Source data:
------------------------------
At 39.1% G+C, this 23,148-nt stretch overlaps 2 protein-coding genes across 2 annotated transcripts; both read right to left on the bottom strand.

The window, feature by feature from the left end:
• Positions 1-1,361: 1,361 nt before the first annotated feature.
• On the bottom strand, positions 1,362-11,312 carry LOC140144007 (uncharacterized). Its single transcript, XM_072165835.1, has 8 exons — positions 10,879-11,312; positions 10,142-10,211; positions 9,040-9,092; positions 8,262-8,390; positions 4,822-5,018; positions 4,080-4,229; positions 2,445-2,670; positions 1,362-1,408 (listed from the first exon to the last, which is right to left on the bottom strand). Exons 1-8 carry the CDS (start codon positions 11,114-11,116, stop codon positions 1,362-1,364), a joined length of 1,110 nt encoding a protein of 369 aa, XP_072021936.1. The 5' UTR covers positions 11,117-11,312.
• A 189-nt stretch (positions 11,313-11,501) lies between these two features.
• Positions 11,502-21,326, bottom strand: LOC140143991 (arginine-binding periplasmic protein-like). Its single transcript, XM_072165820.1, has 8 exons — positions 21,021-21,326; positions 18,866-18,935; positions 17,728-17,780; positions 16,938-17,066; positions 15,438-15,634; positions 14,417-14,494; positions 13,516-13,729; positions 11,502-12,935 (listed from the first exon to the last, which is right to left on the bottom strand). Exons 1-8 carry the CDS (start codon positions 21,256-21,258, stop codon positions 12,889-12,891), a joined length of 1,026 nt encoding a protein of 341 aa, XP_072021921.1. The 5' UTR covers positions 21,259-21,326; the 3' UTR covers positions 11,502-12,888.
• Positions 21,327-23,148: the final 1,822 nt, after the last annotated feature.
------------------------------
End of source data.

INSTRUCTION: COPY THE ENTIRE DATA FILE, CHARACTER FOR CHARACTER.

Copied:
At 39.1% G+C, this 23,148-nt stretch overlaps 2 protein-coding genes across 2 annotated transcripts; both read right to left on the bottom strand.

The window, feature by feature from the left end:
• Positions 1-1,361: 1,361 nt before the first annotated feature.
• On the bottom strand, positions 1,362-11,312 carry LOC140144007 (uncharacterized). Its single transcript, XM_072165835.1, has 8 exons — positions 10,879-11,312; positions 10,142-10,211; positions 9,040-9,092; positions 8,262-8,390; positions 4,822-5,018; positions 4,080-4,229; positions 2,445-2,670; positions 1,362-1,408 (listed from the first exon to the last, which is right to left on the bottom strand). Exons 1-8 carry the CDS (start codon positions 11,114-11,116, stop codon positions 1,362-1,364), a joined length of 1,110 nt encoding a protein of 369 aa, XP_072021936.1. The 5' UTR covers positions 11,117-11,312.
• A 189-nt stretch (positions 11,313-11,501) lies between these two features.
• Positions 11,502-21,326, bottom strand: LOC140143991 (arginine-binding periplasmic protein-like). Its single transcript, XM_072165820.1, has 8 exons — positions 21,021-21,326; positions 18,866-18,935; positions 17,728-17,780; positions 16,938-17,066; positions 15,438-15,634; positions 14,417-14,494; positions 13,516-13,729; positions 11,502-12,935 (listed from the first exon to the last, which is right to left on the bottom strand). Exons 1-8 carry the CDS (start codon positions 21,256-21,258, stop codon positions 12,889-12,891), a joined length of 1,026 nt encoding a protein of 341 aa, XP_072021921.1. The 5' UTR covers positions 21,259-21,326; the 3' UTR covers positions 11,502-12,888.
• Positions 21,327-23,148: the final 1,822 nt, after the last annotated feature.